With the World Cup come and gone, it’s natural to reminisce about its glory. France won the title, much to chagrin of a powerful Croatia. Their breadth and flexibility of skills also made them one of the more fruitfully consistent, and therefore dominant, teams of the tournament.

The French team reflects a multi-level diversity. Their skills and players are diverse and united. This variety is symbolic in a time when sentiments of separatism still feel palpable. Football* is a formidable unifier.

I have a slight affinity for hockey (ice) and enjoy the sheer power of the sport. Yet, I know it is not a sport that anyone can play. This is not because they can’t gain the skills, but rather, the resources needed to play it. Hockey is a resource-intensive sport, replete with multi-layered equipment and rigid playing conditions. This high resource dependency makes hockey inaccessible to most of the world, unlike football.

All you really need to play football is a floor and a ball. Yes, there are regulations in place at the highest levels, but at the most basic levels, the ones that children can naturally stumble into, football is a strikingly simple endeavour. Throughout different times and lands, football can be played with more accessibility than most sports. It’s no wonder that it is one of, if not the, most popular sport in the world.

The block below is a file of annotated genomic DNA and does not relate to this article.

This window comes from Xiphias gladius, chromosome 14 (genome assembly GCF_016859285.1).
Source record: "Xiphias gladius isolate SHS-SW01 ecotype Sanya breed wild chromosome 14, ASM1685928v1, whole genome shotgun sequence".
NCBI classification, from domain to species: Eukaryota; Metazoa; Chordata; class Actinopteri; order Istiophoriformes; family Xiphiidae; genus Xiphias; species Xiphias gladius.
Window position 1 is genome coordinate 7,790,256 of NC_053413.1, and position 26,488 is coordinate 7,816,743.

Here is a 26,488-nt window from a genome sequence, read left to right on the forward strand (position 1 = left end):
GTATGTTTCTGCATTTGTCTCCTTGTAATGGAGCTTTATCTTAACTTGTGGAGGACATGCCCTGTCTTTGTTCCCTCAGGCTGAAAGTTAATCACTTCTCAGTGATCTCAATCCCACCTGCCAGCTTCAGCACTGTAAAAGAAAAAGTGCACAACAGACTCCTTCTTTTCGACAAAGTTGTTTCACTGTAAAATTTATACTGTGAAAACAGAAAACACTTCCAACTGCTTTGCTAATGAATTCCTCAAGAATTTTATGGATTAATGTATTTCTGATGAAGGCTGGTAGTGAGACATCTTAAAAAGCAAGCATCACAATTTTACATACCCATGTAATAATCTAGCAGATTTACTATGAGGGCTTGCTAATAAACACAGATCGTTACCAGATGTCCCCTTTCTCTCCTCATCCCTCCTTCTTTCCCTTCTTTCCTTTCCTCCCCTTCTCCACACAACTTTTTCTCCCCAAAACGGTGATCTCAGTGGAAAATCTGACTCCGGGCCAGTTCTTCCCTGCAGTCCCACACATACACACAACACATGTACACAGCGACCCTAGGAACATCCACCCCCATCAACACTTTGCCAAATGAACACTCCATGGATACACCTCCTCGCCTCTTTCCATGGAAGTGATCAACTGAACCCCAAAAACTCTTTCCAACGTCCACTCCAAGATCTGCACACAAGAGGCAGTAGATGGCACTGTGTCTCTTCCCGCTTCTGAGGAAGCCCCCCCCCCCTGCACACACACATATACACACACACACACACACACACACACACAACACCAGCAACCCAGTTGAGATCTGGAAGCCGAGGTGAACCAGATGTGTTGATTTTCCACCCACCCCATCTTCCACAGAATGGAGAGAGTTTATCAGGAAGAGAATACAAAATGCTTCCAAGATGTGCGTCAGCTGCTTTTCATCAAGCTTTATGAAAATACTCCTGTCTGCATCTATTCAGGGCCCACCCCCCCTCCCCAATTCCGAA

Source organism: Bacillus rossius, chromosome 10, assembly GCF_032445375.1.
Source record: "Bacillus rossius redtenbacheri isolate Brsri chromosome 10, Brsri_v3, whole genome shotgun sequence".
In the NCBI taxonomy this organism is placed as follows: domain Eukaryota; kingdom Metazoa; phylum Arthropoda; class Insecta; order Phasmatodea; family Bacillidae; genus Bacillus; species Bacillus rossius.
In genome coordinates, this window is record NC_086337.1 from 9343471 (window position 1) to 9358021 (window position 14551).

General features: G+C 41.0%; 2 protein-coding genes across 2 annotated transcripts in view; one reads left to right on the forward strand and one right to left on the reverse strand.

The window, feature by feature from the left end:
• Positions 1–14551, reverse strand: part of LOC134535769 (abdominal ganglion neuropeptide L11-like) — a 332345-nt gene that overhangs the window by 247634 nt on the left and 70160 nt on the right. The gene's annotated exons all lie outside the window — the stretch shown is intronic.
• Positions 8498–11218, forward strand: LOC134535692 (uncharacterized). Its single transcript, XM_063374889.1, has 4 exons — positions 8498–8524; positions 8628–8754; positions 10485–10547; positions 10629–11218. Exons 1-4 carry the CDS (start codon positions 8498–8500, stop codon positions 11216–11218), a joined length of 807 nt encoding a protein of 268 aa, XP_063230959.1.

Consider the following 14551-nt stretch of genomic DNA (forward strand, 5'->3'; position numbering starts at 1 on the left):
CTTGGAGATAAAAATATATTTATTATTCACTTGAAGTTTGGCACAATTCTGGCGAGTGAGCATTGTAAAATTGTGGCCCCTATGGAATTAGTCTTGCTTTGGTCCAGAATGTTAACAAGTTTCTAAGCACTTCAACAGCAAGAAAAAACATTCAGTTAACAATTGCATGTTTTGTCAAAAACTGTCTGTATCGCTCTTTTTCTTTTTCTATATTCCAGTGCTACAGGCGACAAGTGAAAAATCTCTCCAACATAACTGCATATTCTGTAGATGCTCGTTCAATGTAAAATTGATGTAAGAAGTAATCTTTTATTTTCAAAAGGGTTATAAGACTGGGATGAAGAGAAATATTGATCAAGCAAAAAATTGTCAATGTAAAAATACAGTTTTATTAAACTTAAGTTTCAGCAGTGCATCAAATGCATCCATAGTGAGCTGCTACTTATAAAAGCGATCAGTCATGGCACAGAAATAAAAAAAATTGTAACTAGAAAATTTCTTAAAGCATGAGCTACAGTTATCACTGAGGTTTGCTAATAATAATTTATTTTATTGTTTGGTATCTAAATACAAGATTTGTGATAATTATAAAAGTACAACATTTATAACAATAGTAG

Football’s high accessibility supports an increasing inclusiveness in the sport. Compare the roster of a hockey team with one of a football team and stark demographic differences can be found. Take Canada for example: though the country boasts a multicultural, multiethnic population, many Canadian hockey players don’t reflect that claim. Subban remains one of the sole, high-profile hockey player from a “minority background.”

Hockey is still an inaccessible sport for many, though it doesn’t need to remain so for long. If an emphasis on diversity is made, hockey could rise in the ranks of inclusion, despite the financial costs of play.

For now, however, football has the advantage of being a resource-friendly sport. The World Cup continually reminds us of why football is a world favourite: the world truly can play it.

 

*I am accustomed to the obscure term soccer but I feel it is more appropriate to use football here, especially when talking about the sport in an international context and under a competition title that uses the term. (Fun fact: soccer comes from the shortening of the term Association Football… makes sense…)

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